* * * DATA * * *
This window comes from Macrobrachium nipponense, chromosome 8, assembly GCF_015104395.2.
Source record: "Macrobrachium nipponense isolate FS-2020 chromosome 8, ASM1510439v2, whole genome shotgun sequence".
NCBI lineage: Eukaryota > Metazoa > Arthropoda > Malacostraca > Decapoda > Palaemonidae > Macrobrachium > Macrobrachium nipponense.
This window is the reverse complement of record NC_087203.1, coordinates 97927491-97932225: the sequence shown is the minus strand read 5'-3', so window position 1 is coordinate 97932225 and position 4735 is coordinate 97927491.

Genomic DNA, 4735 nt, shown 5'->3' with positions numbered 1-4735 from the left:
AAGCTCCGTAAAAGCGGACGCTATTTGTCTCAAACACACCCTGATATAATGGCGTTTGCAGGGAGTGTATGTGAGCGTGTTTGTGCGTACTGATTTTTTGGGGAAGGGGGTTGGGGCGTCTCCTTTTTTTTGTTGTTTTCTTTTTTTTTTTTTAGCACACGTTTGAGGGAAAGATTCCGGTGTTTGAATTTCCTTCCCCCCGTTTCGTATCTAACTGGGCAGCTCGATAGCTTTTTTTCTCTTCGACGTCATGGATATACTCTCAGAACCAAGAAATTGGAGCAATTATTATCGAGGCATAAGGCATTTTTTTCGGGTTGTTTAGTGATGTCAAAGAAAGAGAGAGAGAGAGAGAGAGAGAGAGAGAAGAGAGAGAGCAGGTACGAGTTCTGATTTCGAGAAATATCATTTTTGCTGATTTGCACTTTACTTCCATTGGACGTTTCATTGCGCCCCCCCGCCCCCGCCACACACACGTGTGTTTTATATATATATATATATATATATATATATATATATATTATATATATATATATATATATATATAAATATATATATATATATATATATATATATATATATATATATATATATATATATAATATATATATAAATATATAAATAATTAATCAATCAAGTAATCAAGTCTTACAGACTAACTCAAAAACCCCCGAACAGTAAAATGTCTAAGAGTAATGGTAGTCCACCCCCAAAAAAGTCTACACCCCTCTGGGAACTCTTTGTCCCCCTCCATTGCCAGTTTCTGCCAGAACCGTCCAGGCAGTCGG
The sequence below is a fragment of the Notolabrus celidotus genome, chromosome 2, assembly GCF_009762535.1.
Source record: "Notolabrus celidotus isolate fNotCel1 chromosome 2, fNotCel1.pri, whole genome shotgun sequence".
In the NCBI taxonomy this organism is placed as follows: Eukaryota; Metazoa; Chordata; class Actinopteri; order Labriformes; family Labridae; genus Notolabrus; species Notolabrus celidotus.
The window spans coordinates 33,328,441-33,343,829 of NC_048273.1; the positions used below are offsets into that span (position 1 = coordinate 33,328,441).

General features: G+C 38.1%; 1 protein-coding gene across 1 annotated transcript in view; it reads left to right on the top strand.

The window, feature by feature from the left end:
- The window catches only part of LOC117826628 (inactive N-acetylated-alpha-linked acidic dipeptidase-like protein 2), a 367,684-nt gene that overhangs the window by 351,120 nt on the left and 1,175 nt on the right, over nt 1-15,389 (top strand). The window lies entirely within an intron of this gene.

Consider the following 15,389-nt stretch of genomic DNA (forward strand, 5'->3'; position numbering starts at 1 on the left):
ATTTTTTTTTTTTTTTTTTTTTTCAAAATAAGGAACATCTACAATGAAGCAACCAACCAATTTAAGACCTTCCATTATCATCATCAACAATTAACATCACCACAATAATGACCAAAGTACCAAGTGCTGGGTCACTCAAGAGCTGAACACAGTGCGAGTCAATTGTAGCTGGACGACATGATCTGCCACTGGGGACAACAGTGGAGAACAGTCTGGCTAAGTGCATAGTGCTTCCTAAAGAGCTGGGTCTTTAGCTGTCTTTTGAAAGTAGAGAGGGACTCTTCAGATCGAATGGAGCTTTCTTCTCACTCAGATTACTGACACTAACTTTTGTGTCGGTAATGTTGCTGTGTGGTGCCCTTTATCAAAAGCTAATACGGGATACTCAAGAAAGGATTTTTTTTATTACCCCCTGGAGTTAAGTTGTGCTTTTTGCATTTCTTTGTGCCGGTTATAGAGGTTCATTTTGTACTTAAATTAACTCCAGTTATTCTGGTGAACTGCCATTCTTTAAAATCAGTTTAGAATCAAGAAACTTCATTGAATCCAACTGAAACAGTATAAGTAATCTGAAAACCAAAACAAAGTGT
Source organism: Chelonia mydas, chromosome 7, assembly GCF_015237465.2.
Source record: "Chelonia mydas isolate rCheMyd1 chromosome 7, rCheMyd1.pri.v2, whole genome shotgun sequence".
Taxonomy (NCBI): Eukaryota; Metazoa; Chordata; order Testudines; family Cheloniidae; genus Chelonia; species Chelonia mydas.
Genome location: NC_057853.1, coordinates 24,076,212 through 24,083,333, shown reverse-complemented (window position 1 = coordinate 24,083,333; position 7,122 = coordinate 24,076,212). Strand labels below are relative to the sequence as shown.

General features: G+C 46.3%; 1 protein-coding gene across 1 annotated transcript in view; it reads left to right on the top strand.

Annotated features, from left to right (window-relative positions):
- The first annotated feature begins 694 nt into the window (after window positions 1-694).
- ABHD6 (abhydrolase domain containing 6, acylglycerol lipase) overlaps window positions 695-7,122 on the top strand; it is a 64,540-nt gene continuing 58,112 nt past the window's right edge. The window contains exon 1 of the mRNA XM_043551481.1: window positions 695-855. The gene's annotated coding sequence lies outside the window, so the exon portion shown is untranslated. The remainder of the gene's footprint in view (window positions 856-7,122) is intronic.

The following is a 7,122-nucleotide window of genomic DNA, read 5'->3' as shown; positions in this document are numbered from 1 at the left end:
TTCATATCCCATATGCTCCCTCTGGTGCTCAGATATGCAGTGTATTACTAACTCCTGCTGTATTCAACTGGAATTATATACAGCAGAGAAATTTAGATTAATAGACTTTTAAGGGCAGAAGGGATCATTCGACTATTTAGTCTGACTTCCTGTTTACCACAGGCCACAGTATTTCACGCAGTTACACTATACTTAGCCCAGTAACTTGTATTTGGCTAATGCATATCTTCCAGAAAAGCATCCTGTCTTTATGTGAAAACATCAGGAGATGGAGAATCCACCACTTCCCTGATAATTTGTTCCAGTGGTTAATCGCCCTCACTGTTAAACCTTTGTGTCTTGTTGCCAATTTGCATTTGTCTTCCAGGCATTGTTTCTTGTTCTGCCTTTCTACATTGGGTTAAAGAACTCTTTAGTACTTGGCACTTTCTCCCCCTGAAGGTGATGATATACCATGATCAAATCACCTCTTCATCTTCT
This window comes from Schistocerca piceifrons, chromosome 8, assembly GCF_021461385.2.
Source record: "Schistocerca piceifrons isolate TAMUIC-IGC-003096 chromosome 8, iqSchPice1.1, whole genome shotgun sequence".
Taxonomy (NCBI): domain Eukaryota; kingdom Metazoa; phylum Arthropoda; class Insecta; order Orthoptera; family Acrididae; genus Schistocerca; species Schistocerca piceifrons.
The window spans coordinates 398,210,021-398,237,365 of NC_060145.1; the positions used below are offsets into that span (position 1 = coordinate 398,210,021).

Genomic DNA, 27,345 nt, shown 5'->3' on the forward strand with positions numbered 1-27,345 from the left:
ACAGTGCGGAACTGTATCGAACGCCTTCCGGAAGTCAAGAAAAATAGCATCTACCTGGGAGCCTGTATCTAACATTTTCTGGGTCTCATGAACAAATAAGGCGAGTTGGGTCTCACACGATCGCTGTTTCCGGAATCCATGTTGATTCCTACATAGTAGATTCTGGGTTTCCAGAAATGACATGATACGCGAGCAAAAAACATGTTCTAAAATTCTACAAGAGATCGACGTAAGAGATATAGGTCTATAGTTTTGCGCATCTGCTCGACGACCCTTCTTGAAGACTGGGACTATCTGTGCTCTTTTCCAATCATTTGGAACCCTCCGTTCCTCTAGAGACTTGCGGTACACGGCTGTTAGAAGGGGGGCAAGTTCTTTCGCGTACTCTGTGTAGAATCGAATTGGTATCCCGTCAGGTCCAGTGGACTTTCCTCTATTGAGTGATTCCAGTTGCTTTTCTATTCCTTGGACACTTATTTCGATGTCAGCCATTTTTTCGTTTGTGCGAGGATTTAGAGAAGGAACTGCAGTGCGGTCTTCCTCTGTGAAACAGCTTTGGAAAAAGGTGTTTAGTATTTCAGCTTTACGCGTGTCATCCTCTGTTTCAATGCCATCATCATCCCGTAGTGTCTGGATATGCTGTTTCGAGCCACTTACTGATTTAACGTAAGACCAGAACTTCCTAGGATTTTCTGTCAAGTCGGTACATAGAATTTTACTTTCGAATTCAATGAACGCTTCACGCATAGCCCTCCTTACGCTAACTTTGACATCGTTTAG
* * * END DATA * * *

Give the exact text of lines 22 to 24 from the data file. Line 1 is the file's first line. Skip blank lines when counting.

- The first annotated feature begins 694 nt into the window (after window positions 1-694).
- ABHD6 (abhydrolase domain containing 6, acylglycerol lipase) overlaps window positions 695-7,122 on the top strand; it is a 64,540-nt gene continuing 58,112 nt past the window's right edge. The window contains exon 1 of the mRNA XM_043551481.1: window positions 695-855. The gene's annotated coding sequence lies outside the window, so the exon portion shown is untranslated. The remainder of the gene's footprint in view (window positions 856-7,122) is intronic.

The following is a 7,122-nucleotide window of genomic DNA, read 5'->3' as shown; positions in this document are numbered from 1 at the left end: